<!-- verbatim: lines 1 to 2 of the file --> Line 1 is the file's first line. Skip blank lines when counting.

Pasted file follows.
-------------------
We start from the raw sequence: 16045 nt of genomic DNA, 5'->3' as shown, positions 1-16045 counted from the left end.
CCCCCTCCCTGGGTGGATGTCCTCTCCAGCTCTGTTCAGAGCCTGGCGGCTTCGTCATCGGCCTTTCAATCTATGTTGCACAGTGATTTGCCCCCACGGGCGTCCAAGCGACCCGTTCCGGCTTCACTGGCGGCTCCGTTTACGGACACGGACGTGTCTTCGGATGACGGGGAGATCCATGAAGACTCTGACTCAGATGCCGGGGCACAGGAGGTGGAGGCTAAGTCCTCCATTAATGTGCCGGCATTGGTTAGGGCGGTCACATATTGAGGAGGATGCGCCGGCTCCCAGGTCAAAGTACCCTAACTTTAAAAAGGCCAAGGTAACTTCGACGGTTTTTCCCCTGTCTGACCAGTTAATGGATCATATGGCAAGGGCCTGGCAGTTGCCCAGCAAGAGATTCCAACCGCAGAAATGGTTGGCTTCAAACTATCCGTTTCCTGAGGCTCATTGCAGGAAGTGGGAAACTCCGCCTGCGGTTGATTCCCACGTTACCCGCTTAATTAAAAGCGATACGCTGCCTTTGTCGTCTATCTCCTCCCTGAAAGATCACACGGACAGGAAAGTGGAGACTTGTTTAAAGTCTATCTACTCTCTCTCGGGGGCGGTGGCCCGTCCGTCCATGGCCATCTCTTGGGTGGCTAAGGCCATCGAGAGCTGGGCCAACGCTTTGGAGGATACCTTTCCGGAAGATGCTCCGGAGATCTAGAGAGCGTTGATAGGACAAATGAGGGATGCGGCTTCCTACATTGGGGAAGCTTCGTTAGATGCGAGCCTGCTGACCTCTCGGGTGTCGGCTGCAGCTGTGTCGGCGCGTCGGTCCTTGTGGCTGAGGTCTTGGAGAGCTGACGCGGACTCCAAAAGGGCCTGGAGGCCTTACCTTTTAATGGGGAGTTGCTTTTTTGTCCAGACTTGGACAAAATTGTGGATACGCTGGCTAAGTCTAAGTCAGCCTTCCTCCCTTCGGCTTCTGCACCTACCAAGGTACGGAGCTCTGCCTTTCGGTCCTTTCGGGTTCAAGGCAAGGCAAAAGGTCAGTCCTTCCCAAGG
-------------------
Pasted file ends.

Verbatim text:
We start from the raw sequence: 16045 nt of genomic DNA, 5'->3' as shown, positions 1-16045 counted from the left end.
CCCCCTCCCTGGGTGGATGTCCTCTCCAGCTCTGTTCAGAGCCTGGCGGCTTCGTCATCGGCCTTTCAATCTATGTTGCACAGTGATTTGCCCCCACGGGCGTCCAAGCGACCCGTTCCGGCTTCACTGGCGGCTCCGTTTACGGACACGGACGTGTCTTCGGATGACGGGGAGATCCATGAAGACTCTGACTCAGATGCCGGGGCACAGGAGGTGGAGGCTAAGTCCTCCATTAATGTGCCGGCATTGGTTAGGGCGGTCACATATTGAGGAGGATGCGCCGGCTCCCAGGTCAAAGTACCCTAACTTTAAAAAGGCCAAGGTAACTTCGACGGTTTTTCCCCTGTCTGACCAGTTAATGGATCATATGGCAAGGGCCTGGCAGTTGCCCAGCAAGAGATTCCAACCGCAGAAATGGTTGGCTTCAAACTATCCGTTTCCTGAGGCTCATTGCAGGAAGTGGGAAACTCCGCCTGCGGTTGATTCCCACGTTACCCGCTTAATTAAAAGCGATACGCTGCCTTTGTCGTCTATCTCCTCCCTGAAAGATCACACGGACAGGAAAGTGGAGACTTGTTTAAAGTCTATCTACTCTCTCTCGGGGGCGGTGGCCCGTCCGTCCATGGCCATCTCTTGGGTGGCTAAGGCCATCGAGAGCTGGGCCAACGCTTTGGAGGATACCTTTCCGGAAGATGCTCCGGAGATCTAGAGAGCGTTGATAGGACAAATGAGGGATGCGGCTTCCTACATTGGGGAAGCTTCGTTAGATGCGAGCCTGCTGACCTCTCGGGTGTCGGCTGCAGCTGTGTCGGCGCGTCGGTCCTTGTGGCTGAGGTCTTGGAGAGCTGACGCGGACTCCAAAAGGGCCTGGAGGCCTTACCTTTTAATGGGGAGTTGCTTTTTTGTCCAGACTTGGACAAAATTGTGGATACGCTGGCTAAGTCTAAGTCAGCCTTCCTCCCTTCGGCTTCTGCACCTACCAAGGTACGGAGCTCTGCCTTTCGGTCCTTTCGGGTTCAAGGCAAGGCAAAAGGTCAGTCCTTCCCAAGG